Traditionally, users had to access the internet via a dial-up connection and a modem (hardware used to convert data into signals, allowing it to travel up and down a phone line).
These connections were slow and would tie up your phone line for hours at a time. Fortunately, technology delivered us from that torment and gave us Broadband. This refers to any fast, permanent connection that can be provided by satellite, cable, fiber-optics, mobile, or ADSL.
This change was huge. It replaced a single band with a broader band, which increased the speeds of uploading and downloading many times over. The process that took hours now takes minutes or seconds. One of the many advantages of this technology is HD movie streaming, which is slowly shifting our focus away from the television.
It has, in short, pushed us into the information age of the 21st-century. Yet, a Broadband comparison is necessary to explain the different delivery methods of this technological advancement.
The Different Types of Broadband
Here is a breakdown of the 6 main ways broadband is delivered and how they differ from each other.
To connect to an ADSL line, you need a modem or router, and a microfilter (removes the hiss from your phone line). These devices connect you to the network used by your ISP.
Your ADSL connection is delivered via copper wires used by phone companies, and your ISP tests and activates it for you. The router or modem, and microfilter, gets plugged into the phone socket and your PC (unless you're using a wireless connection).
Your link must then be set up using software supplied by your ISP (Internet Service Provider), typically in the form of a CD-ROM.
In some countries, individual Cable TV companies offer an internet connection via their existing network of wiring. The speeds of these connections compare to that of ADSL.
This form of technology is still relatively new on the market and requires a satellite dish to be set up. Although severe weather conditions can interrupt the signal, this is the only available connectivity method in some rural areas.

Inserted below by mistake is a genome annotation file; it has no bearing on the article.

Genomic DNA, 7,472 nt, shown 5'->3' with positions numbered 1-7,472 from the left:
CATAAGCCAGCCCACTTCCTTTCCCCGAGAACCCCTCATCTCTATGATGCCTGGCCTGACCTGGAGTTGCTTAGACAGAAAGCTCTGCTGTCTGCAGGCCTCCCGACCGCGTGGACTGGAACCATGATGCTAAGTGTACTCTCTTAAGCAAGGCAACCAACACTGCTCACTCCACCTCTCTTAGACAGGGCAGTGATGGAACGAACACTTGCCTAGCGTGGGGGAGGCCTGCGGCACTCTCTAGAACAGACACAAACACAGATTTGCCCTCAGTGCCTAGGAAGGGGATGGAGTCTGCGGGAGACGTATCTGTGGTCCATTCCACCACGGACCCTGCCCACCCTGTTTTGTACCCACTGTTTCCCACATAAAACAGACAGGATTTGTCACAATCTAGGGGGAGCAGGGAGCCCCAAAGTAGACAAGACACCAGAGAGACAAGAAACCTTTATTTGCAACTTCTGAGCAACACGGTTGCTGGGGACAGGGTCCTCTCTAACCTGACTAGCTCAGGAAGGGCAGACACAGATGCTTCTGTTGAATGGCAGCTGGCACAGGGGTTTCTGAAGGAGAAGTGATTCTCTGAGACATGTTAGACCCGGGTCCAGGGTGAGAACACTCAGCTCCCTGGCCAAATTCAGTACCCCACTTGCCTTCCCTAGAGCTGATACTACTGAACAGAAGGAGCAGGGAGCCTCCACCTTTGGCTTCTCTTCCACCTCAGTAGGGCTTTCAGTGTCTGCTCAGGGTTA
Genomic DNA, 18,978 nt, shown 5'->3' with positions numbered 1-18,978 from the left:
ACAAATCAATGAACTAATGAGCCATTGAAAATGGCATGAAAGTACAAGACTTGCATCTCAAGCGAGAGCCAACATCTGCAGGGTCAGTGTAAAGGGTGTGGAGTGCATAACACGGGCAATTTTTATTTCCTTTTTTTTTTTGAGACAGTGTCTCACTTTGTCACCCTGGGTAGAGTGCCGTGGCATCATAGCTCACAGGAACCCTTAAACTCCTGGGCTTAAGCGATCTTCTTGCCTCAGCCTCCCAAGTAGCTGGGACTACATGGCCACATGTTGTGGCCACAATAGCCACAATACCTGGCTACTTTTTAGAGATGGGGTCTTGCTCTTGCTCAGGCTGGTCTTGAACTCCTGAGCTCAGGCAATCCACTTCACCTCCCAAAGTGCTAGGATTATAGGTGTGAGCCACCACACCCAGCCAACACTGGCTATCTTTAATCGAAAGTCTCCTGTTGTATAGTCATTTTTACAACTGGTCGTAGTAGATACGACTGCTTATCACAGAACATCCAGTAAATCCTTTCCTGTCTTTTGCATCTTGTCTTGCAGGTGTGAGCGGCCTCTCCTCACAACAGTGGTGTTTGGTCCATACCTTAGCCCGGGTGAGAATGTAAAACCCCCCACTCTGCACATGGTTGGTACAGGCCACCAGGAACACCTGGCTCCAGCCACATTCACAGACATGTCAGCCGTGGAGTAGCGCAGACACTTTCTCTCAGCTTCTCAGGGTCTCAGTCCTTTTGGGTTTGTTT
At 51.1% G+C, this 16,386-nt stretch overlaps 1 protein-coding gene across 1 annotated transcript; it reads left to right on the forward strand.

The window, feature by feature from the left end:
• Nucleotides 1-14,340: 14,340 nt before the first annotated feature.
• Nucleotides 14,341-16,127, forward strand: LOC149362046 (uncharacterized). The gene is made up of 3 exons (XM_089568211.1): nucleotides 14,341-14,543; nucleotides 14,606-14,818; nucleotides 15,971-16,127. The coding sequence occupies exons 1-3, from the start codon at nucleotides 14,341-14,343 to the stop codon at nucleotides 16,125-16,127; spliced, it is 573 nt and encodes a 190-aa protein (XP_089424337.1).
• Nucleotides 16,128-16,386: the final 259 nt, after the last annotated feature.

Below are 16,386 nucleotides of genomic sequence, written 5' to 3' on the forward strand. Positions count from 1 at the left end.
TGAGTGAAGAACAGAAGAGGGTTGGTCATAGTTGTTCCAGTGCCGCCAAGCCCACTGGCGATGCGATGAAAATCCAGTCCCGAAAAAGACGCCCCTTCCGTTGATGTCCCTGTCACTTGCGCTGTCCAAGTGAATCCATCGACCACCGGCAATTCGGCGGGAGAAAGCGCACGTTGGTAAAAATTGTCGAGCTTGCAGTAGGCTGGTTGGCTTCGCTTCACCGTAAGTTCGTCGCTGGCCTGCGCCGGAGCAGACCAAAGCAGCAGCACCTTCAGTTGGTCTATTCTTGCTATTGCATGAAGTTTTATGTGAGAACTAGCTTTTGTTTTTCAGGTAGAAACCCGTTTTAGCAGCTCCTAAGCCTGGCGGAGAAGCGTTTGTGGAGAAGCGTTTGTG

The latest addition to Broadband connectivity is Mobile connections. A dongle (small USB device), or gadgets like smartphones, is used to connect to the internet via radio waves. This makes it possible to connect to the worldwide web from anywhere that there is a mobile signal.
Although Wi-Fi is not an internet connection in itself, it has become a popular product amongst internet users. A wireless mini-network is created through your dongle, modem, smartphone, or router. Using this system, you will gain access to the web via your ISP, regardless of where you are in the house.
Fiber-Optics is the next generation of broadband connectivity. This type of cabling was designed to overcome the limitations of old and disintegrating copper wiring used for years by phone and cable companies.
This innovation works by transmitting light pulses through tiny wires. Since it travels a lot faster than electricity, internet connections of over five times the speed of ADSL are possible.
Unfortunately, this technology is not widely available yet, as the existing copper wiring first needs to be replaced. In due time, this technology will replace ADSL connectivity completely.
The Future Of Internet Connectivity
As the world and technology progress, people are becoming more reliant on the internet than ever before. The demand for faster and more reliable connectivity is consistently rising.
Both landline and mobile Internet Service Providers (ISPs) are continuing to push the boundaries in an effort to satisfy their customers' needs. Worldwide, phone and cable companies are replacing old wiring systems with fiber-optics. At the same time, 5g is being rolled out by cellular providers promising speeds up to 20 times that of 4g.
It will be interesting to see what the next advancement brings.